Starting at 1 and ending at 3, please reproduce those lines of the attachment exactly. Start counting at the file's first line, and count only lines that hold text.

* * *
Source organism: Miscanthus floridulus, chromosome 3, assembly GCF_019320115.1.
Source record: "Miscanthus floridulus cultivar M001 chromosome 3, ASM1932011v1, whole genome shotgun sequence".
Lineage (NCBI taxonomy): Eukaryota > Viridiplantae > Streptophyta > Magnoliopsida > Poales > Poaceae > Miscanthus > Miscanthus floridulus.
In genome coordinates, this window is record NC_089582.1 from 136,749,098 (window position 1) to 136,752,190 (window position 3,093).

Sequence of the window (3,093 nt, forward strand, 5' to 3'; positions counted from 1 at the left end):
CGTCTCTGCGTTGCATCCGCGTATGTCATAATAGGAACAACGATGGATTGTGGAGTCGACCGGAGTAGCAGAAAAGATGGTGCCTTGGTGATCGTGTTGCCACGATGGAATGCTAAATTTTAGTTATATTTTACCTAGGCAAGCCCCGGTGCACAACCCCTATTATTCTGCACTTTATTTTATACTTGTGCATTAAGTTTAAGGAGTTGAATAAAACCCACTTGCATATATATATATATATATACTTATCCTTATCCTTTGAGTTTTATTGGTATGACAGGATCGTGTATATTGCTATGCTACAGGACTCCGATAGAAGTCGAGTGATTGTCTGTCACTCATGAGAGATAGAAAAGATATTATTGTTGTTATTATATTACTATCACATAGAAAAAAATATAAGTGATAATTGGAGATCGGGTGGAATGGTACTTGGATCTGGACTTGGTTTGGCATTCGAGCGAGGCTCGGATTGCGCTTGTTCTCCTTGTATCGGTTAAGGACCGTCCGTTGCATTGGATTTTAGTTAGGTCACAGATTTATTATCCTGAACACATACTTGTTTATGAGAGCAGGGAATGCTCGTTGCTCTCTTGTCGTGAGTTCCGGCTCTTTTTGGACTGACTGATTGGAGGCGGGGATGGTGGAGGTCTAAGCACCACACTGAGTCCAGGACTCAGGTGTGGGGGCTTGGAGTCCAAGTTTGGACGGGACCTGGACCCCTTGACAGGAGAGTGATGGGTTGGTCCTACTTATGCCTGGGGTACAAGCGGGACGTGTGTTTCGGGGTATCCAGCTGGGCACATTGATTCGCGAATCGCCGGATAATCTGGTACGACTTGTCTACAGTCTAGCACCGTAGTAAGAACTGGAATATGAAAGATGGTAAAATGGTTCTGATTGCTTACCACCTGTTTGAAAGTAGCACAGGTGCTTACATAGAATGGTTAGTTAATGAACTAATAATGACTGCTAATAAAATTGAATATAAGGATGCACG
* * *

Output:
Source organism: Miscanthus floridulus, chromosome 3, assembly GCF_019320115.1.
Source record: "Miscanthus floridulus cultivar M001 chromosome 3, ASM1932011v1, whole genome shotgun sequence".
Lineage (NCBI taxonomy): Eukaryota > Viridiplantae > Streptophyta > Magnoliopsida > Poales > Poaceae > Miscanthus > Miscanthus floridulus.